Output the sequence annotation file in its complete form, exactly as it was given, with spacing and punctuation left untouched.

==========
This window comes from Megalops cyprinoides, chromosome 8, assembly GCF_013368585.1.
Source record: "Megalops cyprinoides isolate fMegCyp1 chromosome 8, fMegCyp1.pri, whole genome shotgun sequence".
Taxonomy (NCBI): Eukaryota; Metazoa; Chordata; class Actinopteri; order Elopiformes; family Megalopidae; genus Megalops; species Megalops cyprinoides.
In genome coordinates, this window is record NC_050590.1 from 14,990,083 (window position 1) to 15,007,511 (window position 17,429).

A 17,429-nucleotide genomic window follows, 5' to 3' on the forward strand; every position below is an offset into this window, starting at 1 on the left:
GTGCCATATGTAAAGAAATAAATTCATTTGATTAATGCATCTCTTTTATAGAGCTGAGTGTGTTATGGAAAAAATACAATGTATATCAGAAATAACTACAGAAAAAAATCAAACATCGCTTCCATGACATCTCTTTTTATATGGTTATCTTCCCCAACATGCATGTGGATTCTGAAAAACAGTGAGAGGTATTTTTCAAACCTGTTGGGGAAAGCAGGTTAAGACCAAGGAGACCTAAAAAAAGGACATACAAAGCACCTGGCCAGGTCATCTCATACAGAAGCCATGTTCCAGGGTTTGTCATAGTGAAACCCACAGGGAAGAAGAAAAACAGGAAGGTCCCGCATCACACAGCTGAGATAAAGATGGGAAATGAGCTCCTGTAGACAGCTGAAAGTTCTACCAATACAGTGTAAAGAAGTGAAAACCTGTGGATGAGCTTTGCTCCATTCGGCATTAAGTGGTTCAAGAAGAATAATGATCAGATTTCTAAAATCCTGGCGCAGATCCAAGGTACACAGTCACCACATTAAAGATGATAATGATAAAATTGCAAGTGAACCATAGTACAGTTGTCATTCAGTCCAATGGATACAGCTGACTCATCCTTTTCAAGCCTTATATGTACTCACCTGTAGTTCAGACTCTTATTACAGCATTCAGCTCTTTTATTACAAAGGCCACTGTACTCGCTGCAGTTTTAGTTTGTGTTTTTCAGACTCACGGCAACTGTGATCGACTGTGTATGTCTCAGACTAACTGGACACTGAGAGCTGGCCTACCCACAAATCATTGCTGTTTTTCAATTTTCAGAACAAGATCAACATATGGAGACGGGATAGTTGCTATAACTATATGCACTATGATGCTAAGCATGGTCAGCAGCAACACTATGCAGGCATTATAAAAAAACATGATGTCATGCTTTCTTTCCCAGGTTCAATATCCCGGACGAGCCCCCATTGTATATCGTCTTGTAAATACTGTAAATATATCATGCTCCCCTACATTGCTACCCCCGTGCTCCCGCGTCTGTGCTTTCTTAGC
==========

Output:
This window comes from Megalops cyprinoides, chromosome 8, assembly GCF_013368585.1.
Source record: "Megalops cyprinoides isolate fMegCyp1 chromosome 8, fMegCyp1.pri, whole genome shotgun sequence".
Taxonomy (NCBI): Eukaryota; Metazoa; Chordata; class Actinopteri; order Elopiformes; family Megalopidae; genus Megalops; species Megalops cyprinoides.
In genome coordinates, this window is record NC_050590.1 from 14,990,083 (window position 1) to 15,007,511 (window position 17,429).

A 17,429-nucleotide genomic window follows, 5' to 3' on the forward strand; every position below is an offset into this window, starting at 1 on the left:
GTGCCATATGTAAAGAAATAAATTCATTTGATTAATGCATCTCTTTTATAGAGCTGAGTGTGTTATGGAAAAAATACAATGTATATCAGAAATAACTACAGAAAAAAATCAAACATCGCTTCCATGACATCTCTTTTTATATGGTTATCTTCCCCAACATGCATGTGGATTCTGAAAAACAGTGAGAGGTATTTTTCAAACCTGTTGGGGAAAGCAGGTTAAGACCAAGGAGACCTAAAAAAAGGACATACAAAGCACCTGGCCAGGTCATCTCATACAGAAGCCATGTTCCAGGGTTTGTCATAGTGAAACCCACAGGGAAGAAGAAAAACAGGAAGGTCCCGCATCACACAGCTGAGATAAAGATGGGAAATGAGCTCCTGTAGACAGCTGAAAGTTCTACCAATACAGTGTAAAGAAGTGAAAACCTGTGGATGAGCTTTGCTCCATTCGGCATTAAGTGGTTCAAGAAGAATAATGATCAGATTTCTAAAATCCTGGCGCAGATCCAAGGTACACAGTCACCACATTAAAGATGATAATGATAAAATTGCAAGTGAACCATAGTACAGTTGTCATTCAGTCCAATGGATACAGCTGACTCATCCTTTTCAAGCCTTATATGTACTCACCTGTAGTTCAGACTCTTATTACAGCATTCAGCTCTTTTATTACAAAGGCCACTGTACTCGCTGCAGTTTTAGTTTGTGTTTTTCAGACTCACGGCAACTGTGATCGACTGTGTATGTCTCAGACTAACTGGACACTGAGAGCTGGCCTACCCACAAATCATTGCTGTTTTTCAATTTTCAGAACAAGATCAACATATGGAGACGGGATAGTTGCTATAACTATATGCACTATGATGCTAAGCATGGTCAGCAGCAACACTATGCAGGCATTATAAAAAAACATGATGTCATGCTTTCTTTCCCAGGTTCAATATCCCGGACGAGCCCCCATTGTATATCGTCTTGTAAATACTGTAAATATATCATGCTCCCCTACATTGCTACCCCCGTGCTCCCGCGTCTGTGCTTTCTTAGC